Talking about anxiety at university

Wednesday, 24 September 2014 Emma Togneri

Emmie blogs about her experiences of managing relationships and anxiety whilst at university.

My name is Emmie, I’m 21 years old. I’m a vegetarian, I love tattoos, piercings and having brightly coloured hair, I have just graduated from Edge Hill University with my degree in Drama and I suffer from Generalised Anxiety Disorder (GAD).

Almost every time I tell anybody that I suffer from anxiety, they either don’t believe me or attack me with a barrage of questions: how can I love performing yet be held back in ‘normal’ situations due to anxiety?  I would have thought the answer was obvious. I am an actor and my whole career is about pretending and putting on a front and alternative personality. 

During my time at university, my anxiety held me back a lot. Fresher’s week completely destroyed me. I was surrounded by drunk people, all of them loud and in my face. Crowds make me shut down. I feel sick, I get dizzy, sweaty and I get the shakes, it makes me want to get out of that situation as quickly as possible. 

I wasn’t living in halls and so not being with any other students meant making friends seemed impossible. I tried to force myself to go out every night and ‘socialise,’ but it just made me worse and whenever I told anyone I suffered from anxiety, people would roll their eyes and walk away. I felt completely alone with nowhere to turn.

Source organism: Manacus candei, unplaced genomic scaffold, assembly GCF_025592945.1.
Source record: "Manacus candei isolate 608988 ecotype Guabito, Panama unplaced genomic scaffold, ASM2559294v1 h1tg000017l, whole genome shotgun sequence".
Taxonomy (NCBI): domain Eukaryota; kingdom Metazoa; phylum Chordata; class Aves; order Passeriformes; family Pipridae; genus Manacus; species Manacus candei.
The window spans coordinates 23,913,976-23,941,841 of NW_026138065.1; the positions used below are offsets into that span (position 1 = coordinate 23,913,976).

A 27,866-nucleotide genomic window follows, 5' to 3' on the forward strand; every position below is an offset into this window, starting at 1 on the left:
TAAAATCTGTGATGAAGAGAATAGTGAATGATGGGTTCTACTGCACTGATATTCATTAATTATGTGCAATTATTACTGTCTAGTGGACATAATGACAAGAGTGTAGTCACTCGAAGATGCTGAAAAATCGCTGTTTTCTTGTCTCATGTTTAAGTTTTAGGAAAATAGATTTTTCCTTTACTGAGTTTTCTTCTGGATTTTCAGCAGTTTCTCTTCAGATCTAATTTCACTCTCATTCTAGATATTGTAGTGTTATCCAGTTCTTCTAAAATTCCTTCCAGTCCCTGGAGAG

When my course started, it immediately became clear that everyone was confident and bubbly, but I just can’t do that until I feel comfortable with people. I wasn’t really talking to anybody and it was so exasperating that my head wouldn’t let me show everyone the real me.

However, things improved so much as people got to know me. I was able to explain how I felt and how my condition affected me. As my classmates began to understand, I was able to feel better in myself.

Often when people hear the words ‘Anxiety Disorder,’ the shutters come down and people try and distance themselves, but this is simply because they do not understand what it means. Far too often people use the term ‘anxiety’ to mean shy, and it isn't the same thing at all. Anxiety restricts my life every single day. I can’t walk down the street without thinking that everyone is looking out of the windows, pointing and laughing at me. Whenever I hear a whisper I instantly think it is about me, and I keep away from many forms of public transport as, if they get too crowded, I have panic attacks. 

I am known for my smile and a lot of people know me as ‘happy’, but sometimes that is just another performance, another role I have to play. I love the stage because it allows me to explore and be someone else for a change. I don’t take to the stage to be the centre of attention. If I have to give a speech in public out of character, I freeze and forget how to speak.

I guess what I am trying to say is that you never know what is going on inside someone else’s head. Just reducing a person to how they appear can be really unhelpful and even insulting a lot of the time. I am not defined by my appearance, mental health or my career – I am just me. I’m Emmie, I love the stage, and I’ve got GAD. As they say, people shouldn't judge a book by its cover!

If you're a new or current student, Mind has further information about coping with student life.

three young people sitting outside

Read about student life

Share this story

Information & support

When you’re living with a mental health problem, or supporting someone who is, having access to the right information - about a condition, treatment options, or practical issues - is vital. Choose one of the options below to find out more.

Share your story with others

Blogs and stories can show that people with mental health problems are cared about, understood and listened to. We can use it to challenge the status quo and change attitudes.

Comments

arrow_upwardBack to Top